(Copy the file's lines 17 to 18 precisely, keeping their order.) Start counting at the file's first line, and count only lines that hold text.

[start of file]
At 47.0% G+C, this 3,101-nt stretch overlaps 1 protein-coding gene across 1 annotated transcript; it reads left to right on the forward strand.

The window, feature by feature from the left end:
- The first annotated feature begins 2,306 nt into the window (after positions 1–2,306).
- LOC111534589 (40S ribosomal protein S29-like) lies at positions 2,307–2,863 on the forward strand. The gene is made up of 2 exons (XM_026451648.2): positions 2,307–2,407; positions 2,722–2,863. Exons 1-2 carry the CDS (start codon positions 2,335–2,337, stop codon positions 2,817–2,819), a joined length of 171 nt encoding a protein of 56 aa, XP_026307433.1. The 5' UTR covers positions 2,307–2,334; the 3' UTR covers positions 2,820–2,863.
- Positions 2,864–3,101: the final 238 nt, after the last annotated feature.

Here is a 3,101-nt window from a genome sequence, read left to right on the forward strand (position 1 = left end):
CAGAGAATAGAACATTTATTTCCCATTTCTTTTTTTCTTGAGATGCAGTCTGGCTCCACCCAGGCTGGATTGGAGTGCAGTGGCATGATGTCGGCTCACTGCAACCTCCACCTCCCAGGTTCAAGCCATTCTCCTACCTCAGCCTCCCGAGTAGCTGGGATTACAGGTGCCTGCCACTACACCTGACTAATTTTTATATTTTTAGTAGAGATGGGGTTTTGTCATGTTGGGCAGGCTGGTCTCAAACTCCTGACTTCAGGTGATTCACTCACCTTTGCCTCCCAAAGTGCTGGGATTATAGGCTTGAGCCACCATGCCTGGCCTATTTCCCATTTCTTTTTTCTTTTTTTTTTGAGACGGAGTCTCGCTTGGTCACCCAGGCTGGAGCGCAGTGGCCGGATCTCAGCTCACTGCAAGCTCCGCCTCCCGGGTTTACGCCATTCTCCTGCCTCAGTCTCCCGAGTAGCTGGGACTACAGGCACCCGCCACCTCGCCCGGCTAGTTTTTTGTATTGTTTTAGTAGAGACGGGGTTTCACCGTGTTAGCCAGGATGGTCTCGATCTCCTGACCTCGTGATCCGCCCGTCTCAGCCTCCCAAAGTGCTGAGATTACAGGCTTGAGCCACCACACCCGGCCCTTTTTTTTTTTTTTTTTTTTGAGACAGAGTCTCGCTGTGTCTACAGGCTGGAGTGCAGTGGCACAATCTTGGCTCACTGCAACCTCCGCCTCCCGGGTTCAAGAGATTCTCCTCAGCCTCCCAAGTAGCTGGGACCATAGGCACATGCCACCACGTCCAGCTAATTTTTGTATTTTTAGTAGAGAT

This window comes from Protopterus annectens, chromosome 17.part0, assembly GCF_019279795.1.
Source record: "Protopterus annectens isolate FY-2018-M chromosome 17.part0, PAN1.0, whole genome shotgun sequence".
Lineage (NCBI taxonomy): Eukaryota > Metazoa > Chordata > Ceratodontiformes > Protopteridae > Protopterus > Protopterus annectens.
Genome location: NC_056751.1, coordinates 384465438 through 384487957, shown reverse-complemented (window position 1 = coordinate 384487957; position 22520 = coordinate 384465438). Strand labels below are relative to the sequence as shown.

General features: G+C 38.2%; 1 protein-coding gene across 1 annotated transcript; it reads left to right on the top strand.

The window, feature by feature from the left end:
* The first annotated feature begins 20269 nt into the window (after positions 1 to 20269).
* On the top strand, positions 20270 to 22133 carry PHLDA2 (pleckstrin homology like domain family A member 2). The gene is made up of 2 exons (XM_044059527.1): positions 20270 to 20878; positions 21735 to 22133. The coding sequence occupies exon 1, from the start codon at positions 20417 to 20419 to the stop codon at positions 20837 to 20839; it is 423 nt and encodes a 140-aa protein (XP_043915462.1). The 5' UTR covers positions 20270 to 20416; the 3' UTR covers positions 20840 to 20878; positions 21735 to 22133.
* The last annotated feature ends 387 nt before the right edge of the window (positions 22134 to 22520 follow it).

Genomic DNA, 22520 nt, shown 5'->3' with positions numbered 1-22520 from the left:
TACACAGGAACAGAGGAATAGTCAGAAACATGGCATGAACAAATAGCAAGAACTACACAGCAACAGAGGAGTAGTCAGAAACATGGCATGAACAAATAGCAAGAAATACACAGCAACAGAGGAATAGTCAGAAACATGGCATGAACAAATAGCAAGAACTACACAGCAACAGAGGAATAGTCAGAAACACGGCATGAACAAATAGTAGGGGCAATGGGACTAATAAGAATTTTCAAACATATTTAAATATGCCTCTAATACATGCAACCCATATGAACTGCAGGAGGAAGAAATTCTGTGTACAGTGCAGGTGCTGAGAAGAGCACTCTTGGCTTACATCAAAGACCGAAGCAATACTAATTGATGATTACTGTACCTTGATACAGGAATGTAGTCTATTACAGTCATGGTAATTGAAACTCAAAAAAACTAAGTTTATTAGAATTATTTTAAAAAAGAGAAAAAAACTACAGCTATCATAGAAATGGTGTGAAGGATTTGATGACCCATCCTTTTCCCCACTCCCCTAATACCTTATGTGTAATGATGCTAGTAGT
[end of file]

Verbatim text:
Genomic DNA, 22520 nt, shown 5'->3' with positions numbered 1-22520 from the left:
TACACAGGAACAGAGGAATAGTCAGAAACATGGCATGAACAAATAGCAAGAACTACACAGCAACAGAGGAGTAGTCAGAAACATGGCATGAACAAATAGCAAGAAATACACAGCAACAGAGGAATAGTCAGAAACATGGCATGAACAAATAGCAAGAACTACACAGCAACAGAGGAATAGTCAGAAACACGGCATGAACAAATAGTAGGGGCAATGGGACTAATAAGAATTTTCAAACATATTTAAATATGCCTCTAATACATGCAACCCATATGAACTGCAGGAGGAAGAAATTCTGTGTACAGTGCAGGTGCTGAGAAGAGCACTCTTGGCTTACATCAAAGACCGAAGCAATACTAATTGATGATTACTGTACCTTGATACAGGAATGTAGTCTATTACAGTCATGGTAATTGAAACTCAAAAAAACTAAGTTTATTAGAATTATTTTAAAAAAGAGAAAAAAACTACAGCTATCATAGAAATGGTGTGAAGGATTTGATGACCCATCCTTTTCCCCACTCCCCTAATACCTTATGTGTAATGATGCTAGTAGT